The ScotWeave software brand is owned by ScotCad Textiles Limited, a fully independent limited company registered in Scotland, UK.
The company's ethos is focused on research and development to give the designer, the best experience in digital design creating their woven designs quickly and easily.
We strive to provide good quality after sales service and enjoy working with our clients which often result in software developments. Many clients have been using the ScotWeave software for many years.
Passionate about delivering quality software for woven textile designers
I studied software engineering and enjoy the graphic creation side of software coding. I am delighted to have been involved in the development of ScotWeave software since its inception and chuffed that my software code has won so many awards over the years.
It is a pleasure to lead the ScotWeave development team creating digital solutions for the woven textile industry.
I studied textile design at The Scottish College of Textiles specialising in weaving. Joining the ScotWeave development team has been great, expanding my knowledge of all the different types of woven structures. I am responsible for the textile design processes within the software and deliver the training programs.
The relationships that develop with our clients is one of the best parts of the job.
At the cutting edge of technology for digital weave design
Partners in an European Union funded project, Visage
Show the world’s first automatic software using Staubli bitmap multi shed position at ITMA Barcelona.
Start of an European Union funded project, Future Fashion Design, with other European Union partners looking into digital 3D weave.
Allertex Ltd take over the UK agency.
A company restructuring brings about a new name of ScotCad Textiles Ltd. Dave Kemp is the Managing Director and Helen Houston is appointed Design Director.
ScotWeave wins a SMART award from the Scottish Executive for a fabric scanning, software project.
ScotWeave for Windows, Jacquard version is launched. This completes the rewrite of the older MS-DOS based ScotWeave software.
ScotWeave is spun out from the university to become its own commercial company.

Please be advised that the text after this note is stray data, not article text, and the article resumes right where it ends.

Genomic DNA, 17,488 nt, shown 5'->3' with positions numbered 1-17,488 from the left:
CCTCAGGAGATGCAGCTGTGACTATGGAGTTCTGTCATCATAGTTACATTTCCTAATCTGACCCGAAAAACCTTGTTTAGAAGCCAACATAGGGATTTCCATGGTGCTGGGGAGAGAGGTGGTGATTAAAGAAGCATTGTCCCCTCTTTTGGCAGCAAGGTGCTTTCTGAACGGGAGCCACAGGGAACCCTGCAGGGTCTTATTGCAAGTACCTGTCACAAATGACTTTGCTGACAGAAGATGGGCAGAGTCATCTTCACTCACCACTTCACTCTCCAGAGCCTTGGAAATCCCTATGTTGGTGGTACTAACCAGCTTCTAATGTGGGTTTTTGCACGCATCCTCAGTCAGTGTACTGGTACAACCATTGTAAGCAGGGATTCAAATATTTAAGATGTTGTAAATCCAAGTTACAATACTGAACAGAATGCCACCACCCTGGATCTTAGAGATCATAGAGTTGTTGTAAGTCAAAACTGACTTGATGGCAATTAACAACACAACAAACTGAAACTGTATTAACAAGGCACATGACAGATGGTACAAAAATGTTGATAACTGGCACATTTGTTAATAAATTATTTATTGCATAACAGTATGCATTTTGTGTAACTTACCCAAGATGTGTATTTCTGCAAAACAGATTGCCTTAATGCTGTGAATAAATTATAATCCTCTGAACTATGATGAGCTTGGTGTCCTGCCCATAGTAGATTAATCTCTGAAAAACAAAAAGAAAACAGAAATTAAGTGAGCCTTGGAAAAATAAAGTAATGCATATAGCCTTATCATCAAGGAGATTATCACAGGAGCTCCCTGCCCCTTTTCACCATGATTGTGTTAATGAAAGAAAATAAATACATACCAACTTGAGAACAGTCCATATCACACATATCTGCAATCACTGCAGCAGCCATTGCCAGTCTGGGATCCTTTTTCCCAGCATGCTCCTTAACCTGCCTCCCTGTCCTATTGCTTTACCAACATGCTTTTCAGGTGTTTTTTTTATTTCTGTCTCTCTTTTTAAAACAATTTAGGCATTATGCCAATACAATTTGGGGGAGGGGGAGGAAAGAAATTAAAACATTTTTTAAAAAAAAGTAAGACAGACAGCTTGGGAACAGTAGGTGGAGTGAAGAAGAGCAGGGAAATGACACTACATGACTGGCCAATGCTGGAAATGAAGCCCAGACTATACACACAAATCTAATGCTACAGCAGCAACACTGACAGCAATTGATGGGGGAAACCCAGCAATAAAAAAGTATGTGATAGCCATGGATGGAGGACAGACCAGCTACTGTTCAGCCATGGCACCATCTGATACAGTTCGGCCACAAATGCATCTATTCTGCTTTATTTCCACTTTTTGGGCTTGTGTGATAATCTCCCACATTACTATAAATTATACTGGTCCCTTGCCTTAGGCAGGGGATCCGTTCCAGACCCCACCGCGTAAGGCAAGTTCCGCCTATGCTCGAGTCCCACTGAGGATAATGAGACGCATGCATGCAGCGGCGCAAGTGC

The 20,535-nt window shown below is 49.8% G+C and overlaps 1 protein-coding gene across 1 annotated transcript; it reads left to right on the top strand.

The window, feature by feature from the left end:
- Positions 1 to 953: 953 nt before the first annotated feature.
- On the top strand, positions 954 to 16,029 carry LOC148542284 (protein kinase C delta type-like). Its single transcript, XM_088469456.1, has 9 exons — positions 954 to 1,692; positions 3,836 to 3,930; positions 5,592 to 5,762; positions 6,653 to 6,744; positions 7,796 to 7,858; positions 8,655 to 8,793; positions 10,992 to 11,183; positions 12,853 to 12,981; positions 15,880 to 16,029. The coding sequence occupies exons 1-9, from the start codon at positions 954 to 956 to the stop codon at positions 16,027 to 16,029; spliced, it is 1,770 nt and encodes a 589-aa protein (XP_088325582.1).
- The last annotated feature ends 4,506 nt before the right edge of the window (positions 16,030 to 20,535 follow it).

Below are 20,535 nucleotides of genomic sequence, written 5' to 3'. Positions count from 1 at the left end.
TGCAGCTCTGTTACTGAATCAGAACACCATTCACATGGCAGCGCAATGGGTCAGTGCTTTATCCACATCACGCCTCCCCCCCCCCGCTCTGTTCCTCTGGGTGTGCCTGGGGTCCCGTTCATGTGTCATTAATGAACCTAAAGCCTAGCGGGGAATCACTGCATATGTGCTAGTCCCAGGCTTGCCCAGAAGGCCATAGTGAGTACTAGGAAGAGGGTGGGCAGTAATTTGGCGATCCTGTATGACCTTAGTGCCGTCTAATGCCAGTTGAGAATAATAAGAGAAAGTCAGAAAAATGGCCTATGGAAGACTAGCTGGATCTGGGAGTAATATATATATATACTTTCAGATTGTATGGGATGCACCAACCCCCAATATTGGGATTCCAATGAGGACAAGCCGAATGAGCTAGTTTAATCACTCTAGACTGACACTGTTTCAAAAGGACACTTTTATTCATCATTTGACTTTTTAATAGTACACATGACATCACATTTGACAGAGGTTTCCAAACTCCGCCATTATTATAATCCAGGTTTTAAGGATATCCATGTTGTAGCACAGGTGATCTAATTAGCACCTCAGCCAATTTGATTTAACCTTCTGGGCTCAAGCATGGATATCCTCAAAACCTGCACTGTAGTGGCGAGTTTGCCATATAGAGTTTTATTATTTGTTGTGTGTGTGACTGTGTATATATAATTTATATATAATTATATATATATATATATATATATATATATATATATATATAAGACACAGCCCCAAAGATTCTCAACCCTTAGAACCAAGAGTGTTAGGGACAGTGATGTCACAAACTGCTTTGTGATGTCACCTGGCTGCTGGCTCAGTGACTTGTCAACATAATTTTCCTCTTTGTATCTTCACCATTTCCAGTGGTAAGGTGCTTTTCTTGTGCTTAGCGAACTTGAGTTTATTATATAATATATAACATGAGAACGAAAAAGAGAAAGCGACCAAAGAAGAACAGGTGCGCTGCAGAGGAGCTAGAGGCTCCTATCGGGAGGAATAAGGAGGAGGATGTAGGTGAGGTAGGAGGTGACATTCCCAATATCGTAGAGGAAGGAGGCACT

ScotWeave for Windows, Dobby version is launched. This is an all-new program written especially for all Microsoft Windows versions using Microsoft Visual C.
Les Miller receives a Fellowship of The Scottish College of Textiles, in recognition of his services to Computer Aided Design and education.
The ScotWeave software wins two awards - 'British Computer Society IT Awards', medallist and a 'Highly Commended' from the 'John Logie Baird Award for Innovation'.
Helen Houston joins the ScotWeave Team as woven designer. Les Miller continues as a consultant.
JEFTEX Ltd is appointed global sales agents for ScotWeave. This is the start of a long association between the two companies until Jim Freeman's retirement.
'ScotWeave Professional' is launched. This is a major rewrite with the software now written using the Microsoft C programming language. This is the first ScotWeave program to use a graphical user interface with mouse control. The program runs under MS-DOS on IBM-PC compatible hardware with the addition of a high performance graphics card. The software initially uses a specialised TIGA graphics card but then migrates onto industry standard (VESA) graphics hardware which also means it is fully compatible with Windows 95 when it is launched.
'ScotWeave 2' is launched running on IBM PC/AT and 'Io Research Pluto' graphics box. An interface card in the PC connects to the separate graphics processor box via a cable. A simple textual user interface is displayed on the PC screen and the graphics are displayed on a separate colour screen. Still written in Pascal but with speed-critical modules in low level Assembly language, ScotWeave now provides software for both jacquard and dobby, including an interface for the Bonas CAPS3 EPROM system.
ScotWeave employs more programming staff.
The first version of ScotWeave is made commercially available running on a Chromatics graphics computer controlled by an IBM PC. The programming language has now changed to Pascal for more power and speed. The software is for dobby fabrics only and is sold in the UK and USA.
Dave Kemp is employed as research programmer to help make the project more commercial. The British Technology Group (BTG) become involved in the funding and promotion of ScotWeave and a distributor, Pragma Ltd. is appointed.
Les Miller, a lecturer in weaving at the Scottish College of Textiles, (now Heriot Watt University) embarks upon a research project into the use of computers for woven textile design. The project begins as an experiment in BASIC programming with very rudimentary computer hardware.